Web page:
We mapped the location of positively selected sites from whole-sequence analysis onto LRR secondary structure. One intriguing result from this exercise is that secondary-structure prediction identified LRR regions that were not detected by Pfam. Although this discrepancy occurred in only two sequence groups (groups 11 and 18; Fig. Fig.2),2), these results suggest that secondary-structure analyses could be employed for prediction and delineation of LRR domains. In PRI, for which the tertiary structure has been solved, each LRR forms a short region of β strand, followed by a loop, a region of α-helix, and another loop that leads to a second LRR (Kobe and Deisenhofer 1994). The LRRs are arranged so that the molecule resembles a horseshoe, with the β-sheets lining the inner face and the α-helices lining the outer face. It is hypothesized that the interactions of PRI with its ligands are mediated primarily by β-sheets (Kobe and Deisenhofer 1995b). In Arabidopsis NBS-LRR proteins, the E4C5 regions adopt a β-strand-loop structure and are frequent targets of positive selection. Amino acid residues outside the E4C5 are often conserved among the repeats of a single-sequence group, consistent with the hypothesis that non-E4C5 residues are involved in interactions between consecutive motifs (Fig. (Fig.2;2; Kobe and Deisenhofer 1995a; Jones and Jones 1997).

One surprising aspect of our study is that 30% (34 of 116) of positively selected sites identified in whole-sequence analyses were not in LRRs. Based on whole-sequence analysis, 4 sites were in either CC or TIR domains, 7 sites were in the NBS domain, and 23 sites were in domain regions not identified by Pfam. Some of the latter may actually be located in poorly defined LRR domains, but there remains an appreciable number of positively selected sites outside the LRR. Positive selection in non-LRR regions has been documented previously. For example, a study of the flax L locus showed that the TIR region contributes to resistance specificity and may be under positive selection (Luck et al. 2000). We cannot assess directly the functional importance of the positively selected sites in non-LRR regions, but it is possible that these sites also play a role in intra- or intermolecular interactions in protein complexes during recognition and signaling.

We found a high incidence of alignment gaps (or indels) in LRR regions. This LRR elasticity was found in groups both with and without evidence of positive selection, but the consensus LRRs contained few gaps in the E4C5 region and predicted β-sheets (data not shown). These observations may have structural implications; indels in the predicted coil-helix-coil region may confer additional conformational variability that could lead to altered recognition specificities. Furthermore, predicted α-helices do not appear in a regular pattern through all groups (Fig. (Fig.2);2); α-Helices occur in alternate repeats, consecutive repeats, or not at all. The distribution of α-helices in the secondary structure may also have an affect on the tertiary structure of the LRR domain. Taken together, we believe that this study suggests that several factors may both individually and collectively influence the evolution of new resistance specificities (Fig. (Fig.3).3). These factors include variation in the position of indels in the backbone of the LRR domain, hypervariability in the E4C5 region, changes in secondary structure resulting from amino acid substitutions in the backbone, and expansion/contraction in the overall number of LRR units.

Figure 3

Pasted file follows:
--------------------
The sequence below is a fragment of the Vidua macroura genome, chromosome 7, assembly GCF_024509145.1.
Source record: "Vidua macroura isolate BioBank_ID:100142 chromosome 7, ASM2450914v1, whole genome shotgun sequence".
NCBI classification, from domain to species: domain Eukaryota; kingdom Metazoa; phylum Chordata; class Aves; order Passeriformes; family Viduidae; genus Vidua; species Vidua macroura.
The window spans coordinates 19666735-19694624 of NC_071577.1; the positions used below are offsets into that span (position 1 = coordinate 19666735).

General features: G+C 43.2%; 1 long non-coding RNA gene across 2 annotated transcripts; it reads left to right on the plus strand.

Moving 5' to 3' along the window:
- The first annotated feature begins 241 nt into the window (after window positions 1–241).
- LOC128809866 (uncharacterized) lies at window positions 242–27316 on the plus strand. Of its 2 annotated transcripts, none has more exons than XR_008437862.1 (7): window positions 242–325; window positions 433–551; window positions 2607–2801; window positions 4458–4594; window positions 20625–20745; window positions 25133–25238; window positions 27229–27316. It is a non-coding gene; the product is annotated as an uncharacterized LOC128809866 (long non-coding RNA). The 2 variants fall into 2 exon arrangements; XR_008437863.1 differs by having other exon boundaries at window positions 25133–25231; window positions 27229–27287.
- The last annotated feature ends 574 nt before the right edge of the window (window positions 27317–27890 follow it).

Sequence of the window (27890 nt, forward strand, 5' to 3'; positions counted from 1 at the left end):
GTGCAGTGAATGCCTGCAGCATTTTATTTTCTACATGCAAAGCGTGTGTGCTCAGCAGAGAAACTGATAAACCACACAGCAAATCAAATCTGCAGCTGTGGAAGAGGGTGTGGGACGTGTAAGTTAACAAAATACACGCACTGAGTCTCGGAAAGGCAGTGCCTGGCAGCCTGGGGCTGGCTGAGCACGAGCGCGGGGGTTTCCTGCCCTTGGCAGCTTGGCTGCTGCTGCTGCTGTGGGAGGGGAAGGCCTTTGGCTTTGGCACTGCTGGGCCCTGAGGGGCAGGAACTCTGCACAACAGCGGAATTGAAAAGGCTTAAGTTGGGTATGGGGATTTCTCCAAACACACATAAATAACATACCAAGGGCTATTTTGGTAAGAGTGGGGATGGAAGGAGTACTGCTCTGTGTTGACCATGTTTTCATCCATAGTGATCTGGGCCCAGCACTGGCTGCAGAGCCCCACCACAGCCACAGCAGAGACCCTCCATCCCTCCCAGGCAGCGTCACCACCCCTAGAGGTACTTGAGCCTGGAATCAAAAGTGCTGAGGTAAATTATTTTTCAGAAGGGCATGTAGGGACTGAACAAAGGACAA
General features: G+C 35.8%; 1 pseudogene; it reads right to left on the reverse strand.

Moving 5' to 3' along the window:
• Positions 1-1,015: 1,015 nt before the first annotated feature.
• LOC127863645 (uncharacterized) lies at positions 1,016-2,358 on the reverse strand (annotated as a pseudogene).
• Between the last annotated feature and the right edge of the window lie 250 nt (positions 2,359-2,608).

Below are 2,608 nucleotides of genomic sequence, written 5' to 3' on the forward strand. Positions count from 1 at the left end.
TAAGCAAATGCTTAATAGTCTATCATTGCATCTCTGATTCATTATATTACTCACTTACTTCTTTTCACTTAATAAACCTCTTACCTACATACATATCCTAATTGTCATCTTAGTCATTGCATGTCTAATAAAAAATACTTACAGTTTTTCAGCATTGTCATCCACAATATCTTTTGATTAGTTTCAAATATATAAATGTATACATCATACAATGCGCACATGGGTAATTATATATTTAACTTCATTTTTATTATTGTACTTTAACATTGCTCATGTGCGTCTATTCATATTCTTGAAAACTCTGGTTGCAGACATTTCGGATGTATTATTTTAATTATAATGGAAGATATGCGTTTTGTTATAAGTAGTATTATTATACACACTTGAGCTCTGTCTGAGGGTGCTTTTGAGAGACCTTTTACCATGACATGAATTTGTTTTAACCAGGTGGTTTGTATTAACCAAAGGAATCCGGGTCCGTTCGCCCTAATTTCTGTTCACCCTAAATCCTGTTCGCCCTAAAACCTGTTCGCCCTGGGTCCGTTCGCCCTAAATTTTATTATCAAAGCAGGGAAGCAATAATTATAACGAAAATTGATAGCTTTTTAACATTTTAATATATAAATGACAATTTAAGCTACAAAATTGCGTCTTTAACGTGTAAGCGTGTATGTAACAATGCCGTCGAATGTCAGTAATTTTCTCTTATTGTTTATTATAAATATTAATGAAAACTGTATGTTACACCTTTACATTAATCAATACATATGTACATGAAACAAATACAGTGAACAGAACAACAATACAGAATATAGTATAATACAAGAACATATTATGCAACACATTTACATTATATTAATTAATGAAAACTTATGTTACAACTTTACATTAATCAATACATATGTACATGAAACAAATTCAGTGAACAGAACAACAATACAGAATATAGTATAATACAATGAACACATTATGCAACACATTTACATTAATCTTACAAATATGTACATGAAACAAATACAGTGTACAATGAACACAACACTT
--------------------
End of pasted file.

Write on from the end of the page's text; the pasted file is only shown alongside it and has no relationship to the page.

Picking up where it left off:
A model of the evolutionary processes in LRRs that generate novel resistance specificities. (A) Indels in the backbone of the LRR domain. (B) Hypervariability in the E4C5 region. (C) Expansion/contraction in the overall number of LRR units. (D) Changes ...


Sequences and Alignment

Complete amino acid sequences of 163 genes were retrieved from At-RGenes (http://www.niblrrs.ucdavis.edu/At_RGenes/) in January 2001. The 163 sequences were aligned with CLUSTALW (Thompson et al. 1994), using default settings. Because the genes were too divergent for analysis of positive selection, we partitioned sequences into individual groups in two steps. First we obtained a neighbor-joining phylogeny of the 163 genes using PAUP* version 4.0b6 (Swofford 2000). Second, based on this phylogeny and an identity matrix, we partitioned 22 phylogenetic clades into sequence groups by three criteria: (1) the average identity in a group was >50% at the amino acid level (Bergelson et al. 2001), (2) the number of conservative amino acid substitutions was >50%, and (3) the percentage of gapped residues was <25%. The average identity within a group was calculated with PAUP*; other statistics were calculated with GeneDoc version 2.5 (Nicholas et al. 1997).

After grouping, we iteratively realigned sequences within each group using CLUSTALW and reestimated sequence identities. During the grouping process we eliminated 60 sequences that either did not fall into groups with the criteria outlined above or were lacking NBS-LRR protein domains. In some cases, we also trimmed the C-terminal ends of sequences that could not be aligned reliably (details available from authors). The remaining sequences contained NBS and LRR regions, and most contained either a TIR or a CC region (Table (Table1).1). Amino acid alignments were converted back into nucleotide sequence alignments, which were used in analyses. Alignments are available at http://bgbox.bio.uci.edu; gapped regions of alignments were not considered in subsequent positive selection analysis.

For some analyses, we divided amino acid and nucleotide alignments from groups with more than two sequences into putative TIR, NBS, CC-NBS, and LRR domains. For the groups that have sequences similar to known R genes, domain boundaries were determined from characterization of Arabidopsis R genes RPP5 (Parker et al. 1997), RPS5 (Warren et al. 1998), RPP1 (Botella et al. 1998), RPP8 (McDowell et al. 1998), RPS4 (Gassmann et al. 1999), and RPP13 (Bittner-Eddy et al. 2000) genes (Table (Table1).1). For groups that had no published information, domains were determined for each sequence with Pfam (Sonnhammer et al. 1998) and consensus domain regions were identified within each group.